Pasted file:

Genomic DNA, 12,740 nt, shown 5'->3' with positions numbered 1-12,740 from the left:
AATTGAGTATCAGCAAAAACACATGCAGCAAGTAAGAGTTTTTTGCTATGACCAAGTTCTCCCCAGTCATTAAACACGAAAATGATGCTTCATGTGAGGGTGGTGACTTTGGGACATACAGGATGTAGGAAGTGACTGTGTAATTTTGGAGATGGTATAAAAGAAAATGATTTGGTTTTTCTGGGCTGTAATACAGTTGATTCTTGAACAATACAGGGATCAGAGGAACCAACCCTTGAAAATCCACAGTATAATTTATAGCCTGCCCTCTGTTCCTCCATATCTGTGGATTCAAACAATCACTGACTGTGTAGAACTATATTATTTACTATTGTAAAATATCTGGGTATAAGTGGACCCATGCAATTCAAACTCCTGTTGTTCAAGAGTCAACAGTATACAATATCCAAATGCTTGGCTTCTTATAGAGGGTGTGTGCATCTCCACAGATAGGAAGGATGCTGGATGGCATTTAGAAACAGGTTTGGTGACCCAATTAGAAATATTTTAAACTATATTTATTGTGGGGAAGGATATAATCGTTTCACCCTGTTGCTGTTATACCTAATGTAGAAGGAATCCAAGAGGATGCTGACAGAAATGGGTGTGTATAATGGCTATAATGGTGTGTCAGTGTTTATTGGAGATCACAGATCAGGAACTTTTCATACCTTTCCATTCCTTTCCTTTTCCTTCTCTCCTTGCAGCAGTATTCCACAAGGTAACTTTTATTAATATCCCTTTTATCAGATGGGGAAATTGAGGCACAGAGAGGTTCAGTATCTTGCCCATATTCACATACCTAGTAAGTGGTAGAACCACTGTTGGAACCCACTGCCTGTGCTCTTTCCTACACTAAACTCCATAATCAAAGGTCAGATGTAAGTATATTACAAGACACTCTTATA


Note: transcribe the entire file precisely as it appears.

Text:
Genomic DNA, 12,740 nt, shown 5'->3' with positions numbered 1-12,740 from the left:
AATTGAGTATCAGCAAAAACACATGCAGCAAGTAAGAGTTTTTTGCTATGACCAAGTTCTCCCCAGTCATTAAACACGAAAATGATGCTTCATGTGAGGGTGGTGACTTTGGGACATACAGGATGTAGGAAGTGACTGTGTAATTTTGGAGATGGTATAAAAGAAAATGATTTGGTTTTTCTGGGCTGTAATACAGTTGATTCTTGAACAATACAGGGATCAGAGGAACCAACCCTTGAAAATCCACAGTATAATTTATAGCCTGCCCTCTGTTCCTCCATATCTGTGGATTCAAACAATCACTGACTGTGTAGAACTATATTATTTACTATTGTAAAATATCTGGGTATAAGTGGACCCATGCAATTCAAACTCCTGTTGTTCAAGAGTCAACAGTATACAATATCCAAATGCTTGGCTTCTTATAGAGGGTGTGTGCATCTCCACAGATAGGAAGGATGCTGGATGGCATTTAGAAACAGGTTTGGTGACCCAATTAGAAATATTTTAAACTATATTTATTGTGGGGAAGGATATAATCGTTTCACCCTGTTGCTGTTATACCTAATGTAGAAGGAATCCAAGAGGATGCTGACAGAAATGGGTGTGTATAATGGCTATAATGGTGTGTCAGTGTTTATTGGAGATCACAGATCAGGAACTTTTCATACCTTTCCATTCCTTTCCTTTTCCTTCTCTCCTTGCAGCAGTATTCCACAAGGTAACTTTTATTAATATCCCTTTTATCAGATGGGGAAATTGAGGCACAGAGAGGTTCAGTATCTTGCCCATATTCACATACCTAGTAAGTGGTAGAACCACTGTTGGAACCCACTGCCTGTGCTCTTTCCTACACTAAACTCCATAATCAAAGGTCAGATGTAAGTATATTACAAGACACTCTTATA